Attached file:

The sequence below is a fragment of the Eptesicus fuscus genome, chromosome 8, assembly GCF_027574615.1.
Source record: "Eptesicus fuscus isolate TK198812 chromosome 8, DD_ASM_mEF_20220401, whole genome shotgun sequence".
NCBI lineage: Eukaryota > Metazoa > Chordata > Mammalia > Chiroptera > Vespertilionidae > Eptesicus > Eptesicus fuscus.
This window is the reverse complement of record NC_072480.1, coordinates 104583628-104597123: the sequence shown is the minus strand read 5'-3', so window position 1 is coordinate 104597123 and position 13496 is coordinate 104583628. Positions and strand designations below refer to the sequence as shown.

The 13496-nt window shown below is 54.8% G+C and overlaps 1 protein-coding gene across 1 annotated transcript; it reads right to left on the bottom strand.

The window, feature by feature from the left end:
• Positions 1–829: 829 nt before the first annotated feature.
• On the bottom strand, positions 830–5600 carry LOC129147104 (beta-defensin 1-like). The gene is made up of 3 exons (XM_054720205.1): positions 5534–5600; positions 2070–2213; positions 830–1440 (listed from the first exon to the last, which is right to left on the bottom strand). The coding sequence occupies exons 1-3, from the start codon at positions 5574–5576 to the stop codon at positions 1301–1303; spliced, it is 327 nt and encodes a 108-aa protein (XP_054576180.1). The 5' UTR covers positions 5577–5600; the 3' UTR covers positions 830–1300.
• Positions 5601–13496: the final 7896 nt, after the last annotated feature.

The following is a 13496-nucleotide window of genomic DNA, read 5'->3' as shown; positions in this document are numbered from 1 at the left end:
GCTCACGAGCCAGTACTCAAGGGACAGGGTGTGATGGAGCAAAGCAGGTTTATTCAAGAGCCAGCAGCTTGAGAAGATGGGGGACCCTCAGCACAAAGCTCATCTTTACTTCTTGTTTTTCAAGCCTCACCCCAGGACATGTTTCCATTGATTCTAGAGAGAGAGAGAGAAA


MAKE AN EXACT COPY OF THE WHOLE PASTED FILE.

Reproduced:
The sequence below is a fragment of the Eptesicus fuscus genome, chromosome 8, assembly GCF_027574615.1.
Source record: "Eptesicus fuscus isolate TK198812 chromosome 8, DD_ASM_mEF_20220401, whole genome shotgun sequence".
NCBI lineage: Eukaryota > Metazoa > Chordata > Mammalia > Chiroptera > Vespertilionidae > Eptesicus > Eptesicus fuscus.
This window is the reverse complement of record NC_072480.1, coordinates 104583628-104597123: the sequence shown is the minus strand read 5'-3', so window position 1 is coordinate 104597123 and position 13496 is coordinate 104583628. Positions and strand designations below refer to the sequence as shown.

The 13496-nt window shown below is 54.8% G+C and overlaps 1 protein-coding gene across 1 annotated transcript; it reads right to left on the bottom strand.

The window, feature by feature from the left end:
• Positions 1–829: 829 nt before the first annotated feature.
• On the bottom strand, positions 830–5600 carry LOC129147104 (beta-defensin 1-like). The gene is made up of 3 exons (XM_054720205.1): positions 5534–5600; positions 2070–2213; positions 830–1440 (listed from the first exon to the last, which is right to left on the bottom strand). The coding sequence occupies exons 1-3, from the start codon at positions 5574–5576 to the stop codon at positions 1301–1303; spliced, it is 327 nt and encodes a 108-aa protein (XP_054576180.1). The 5' UTR covers positions 5577–5600; the 3' UTR covers positions 830–1300.
• Positions 5601–13496: the final 7896 nt, after the last annotated feature.

The following is a 13496-nucleotide window of genomic DNA, read 5'->3' as shown; positions in this document are numbered from 1 at the left end:
GCTCACGAGCCAGTACTCAAGGGACAGGGTGTGATGGAGCAAAGCAGGTTTATTCAAGAGCCAGCAGCTTGAGAAGATGGGGGACCCTCAGCACAAAGCTCATCTTTACTTCTTGTTTTTCAAGCCTCACCCCAGGACATGTTTCCATTGATTCTAGAGAGAGAGAGAGAAA